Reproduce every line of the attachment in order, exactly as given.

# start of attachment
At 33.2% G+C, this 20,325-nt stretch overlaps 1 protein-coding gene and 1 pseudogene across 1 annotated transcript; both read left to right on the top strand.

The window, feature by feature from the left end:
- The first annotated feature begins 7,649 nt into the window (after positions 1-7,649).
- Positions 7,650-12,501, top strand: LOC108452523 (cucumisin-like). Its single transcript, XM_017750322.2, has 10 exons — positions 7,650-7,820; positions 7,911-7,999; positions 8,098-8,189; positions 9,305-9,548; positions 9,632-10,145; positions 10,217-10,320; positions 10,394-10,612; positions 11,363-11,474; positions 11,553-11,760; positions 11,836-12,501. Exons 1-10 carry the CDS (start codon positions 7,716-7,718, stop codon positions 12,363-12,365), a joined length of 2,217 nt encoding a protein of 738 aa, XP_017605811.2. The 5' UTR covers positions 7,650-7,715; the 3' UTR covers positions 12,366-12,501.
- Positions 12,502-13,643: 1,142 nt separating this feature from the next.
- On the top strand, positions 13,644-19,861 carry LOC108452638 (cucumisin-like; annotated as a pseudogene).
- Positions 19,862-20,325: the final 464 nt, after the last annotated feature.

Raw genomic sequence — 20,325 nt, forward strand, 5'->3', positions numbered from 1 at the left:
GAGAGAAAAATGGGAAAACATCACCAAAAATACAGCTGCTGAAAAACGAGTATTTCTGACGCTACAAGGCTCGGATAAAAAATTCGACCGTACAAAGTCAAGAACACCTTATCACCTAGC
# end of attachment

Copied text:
At 33.2% G+C, this 20,325-nt stretch overlaps 1 protein-coding gene and 1 pseudogene across 1 annotated transcript; both read left to right on the top strand.

The window, feature by feature from the left end:
- The first annotated feature begins 7,649 nt into the window (after positions 1-7,649).
- Positions 7,650-12,501, top strand: LOC108452523 (cucumisin-like). Its single transcript, XM_017750322.2, has 10 exons — positions 7,650-7,820; positions 7,911-7,999; positions 8,098-8,189; positions 9,305-9,548; positions 9,632-10,145; positions 10,217-10,320; positions 10,394-10,612; positions 11,363-11,474; positions 11,553-11,760; positions 11,836-12,501. Exons 1-10 carry the CDS (start codon positions 7,716-7,718, stop codon positions 12,363-12,365), a joined length of 2,217 nt encoding a protein of 738 aa, XP_017605811.2. The 5' UTR covers positions 7,650-7,715; the 3' UTR covers positions 12,366-12,501.
- Positions 12,502-13,643: 1,142 nt separating this feature from the next.
- On the top strand, positions 13,644-19,861 carry LOC108452638 (cucumisin-like; annotated as a pseudogene).
- Positions 19,862-20,325: the final 464 nt, after the last annotated feature.

Raw genomic sequence — 20,325 nt, forward strand, 5'->3', positions numbered from 1 at the left:
GAGAGAAAAATGGGAAAACATCACCAAAAATACAGCTGCTGAAAAACGAGTATTTCTGACGCTACAAGGCTCGGATAAAAAATTCGACCGTACAAAGTCAAGAACACCTTATCACCTAGC